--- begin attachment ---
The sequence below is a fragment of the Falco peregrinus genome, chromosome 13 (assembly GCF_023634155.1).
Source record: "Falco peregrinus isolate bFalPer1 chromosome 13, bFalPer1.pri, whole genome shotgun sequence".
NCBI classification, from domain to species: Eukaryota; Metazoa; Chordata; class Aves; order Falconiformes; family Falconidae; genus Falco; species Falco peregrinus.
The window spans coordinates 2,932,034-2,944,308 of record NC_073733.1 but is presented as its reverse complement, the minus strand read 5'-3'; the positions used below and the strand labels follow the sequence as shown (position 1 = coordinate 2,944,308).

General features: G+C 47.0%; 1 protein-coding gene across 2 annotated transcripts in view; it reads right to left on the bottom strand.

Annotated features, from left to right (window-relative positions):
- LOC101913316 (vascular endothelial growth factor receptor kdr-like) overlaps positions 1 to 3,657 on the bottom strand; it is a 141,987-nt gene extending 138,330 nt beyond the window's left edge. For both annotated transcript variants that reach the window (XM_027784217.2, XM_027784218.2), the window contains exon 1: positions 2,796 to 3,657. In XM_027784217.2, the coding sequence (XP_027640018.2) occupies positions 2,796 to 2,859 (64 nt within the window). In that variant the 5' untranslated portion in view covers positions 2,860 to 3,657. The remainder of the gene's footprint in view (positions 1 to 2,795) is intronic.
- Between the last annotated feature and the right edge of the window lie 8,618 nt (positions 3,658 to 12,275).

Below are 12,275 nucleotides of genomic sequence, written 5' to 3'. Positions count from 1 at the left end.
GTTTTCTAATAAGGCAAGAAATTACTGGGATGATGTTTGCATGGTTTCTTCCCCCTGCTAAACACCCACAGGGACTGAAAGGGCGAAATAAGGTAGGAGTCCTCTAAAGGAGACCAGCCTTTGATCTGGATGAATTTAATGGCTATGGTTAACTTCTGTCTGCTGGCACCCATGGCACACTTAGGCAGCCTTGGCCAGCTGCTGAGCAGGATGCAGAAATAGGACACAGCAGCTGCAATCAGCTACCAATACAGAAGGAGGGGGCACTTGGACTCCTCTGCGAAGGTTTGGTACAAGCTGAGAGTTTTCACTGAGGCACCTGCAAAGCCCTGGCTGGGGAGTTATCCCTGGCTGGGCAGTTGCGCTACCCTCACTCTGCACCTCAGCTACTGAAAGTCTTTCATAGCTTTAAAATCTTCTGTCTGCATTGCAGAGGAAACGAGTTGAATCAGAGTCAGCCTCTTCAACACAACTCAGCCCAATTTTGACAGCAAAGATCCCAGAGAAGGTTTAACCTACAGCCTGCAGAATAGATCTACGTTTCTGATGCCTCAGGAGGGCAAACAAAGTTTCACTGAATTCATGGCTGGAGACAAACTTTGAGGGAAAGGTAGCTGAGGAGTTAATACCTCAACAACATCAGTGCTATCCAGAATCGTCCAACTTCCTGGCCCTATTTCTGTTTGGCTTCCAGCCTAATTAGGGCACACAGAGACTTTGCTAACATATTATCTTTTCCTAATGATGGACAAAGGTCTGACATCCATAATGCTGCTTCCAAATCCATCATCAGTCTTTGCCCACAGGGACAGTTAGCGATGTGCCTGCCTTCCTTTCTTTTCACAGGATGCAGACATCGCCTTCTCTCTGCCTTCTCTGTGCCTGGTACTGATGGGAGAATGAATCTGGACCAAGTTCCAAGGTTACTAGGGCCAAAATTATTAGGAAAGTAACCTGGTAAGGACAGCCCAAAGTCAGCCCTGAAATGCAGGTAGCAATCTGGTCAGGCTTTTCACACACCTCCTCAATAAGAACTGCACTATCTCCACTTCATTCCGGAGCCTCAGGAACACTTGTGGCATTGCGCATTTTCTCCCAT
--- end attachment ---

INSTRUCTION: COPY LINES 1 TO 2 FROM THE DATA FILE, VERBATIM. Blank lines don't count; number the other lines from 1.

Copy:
The sequence below is a fragment of the Falco peregrinus genome, chromosome 13 (assembly GCF_023634155.1).
Source record: "Falco peregrinus isolate bFalPer1 chromosome 13, bFalPer1.pri, whole genome shotgun sequence".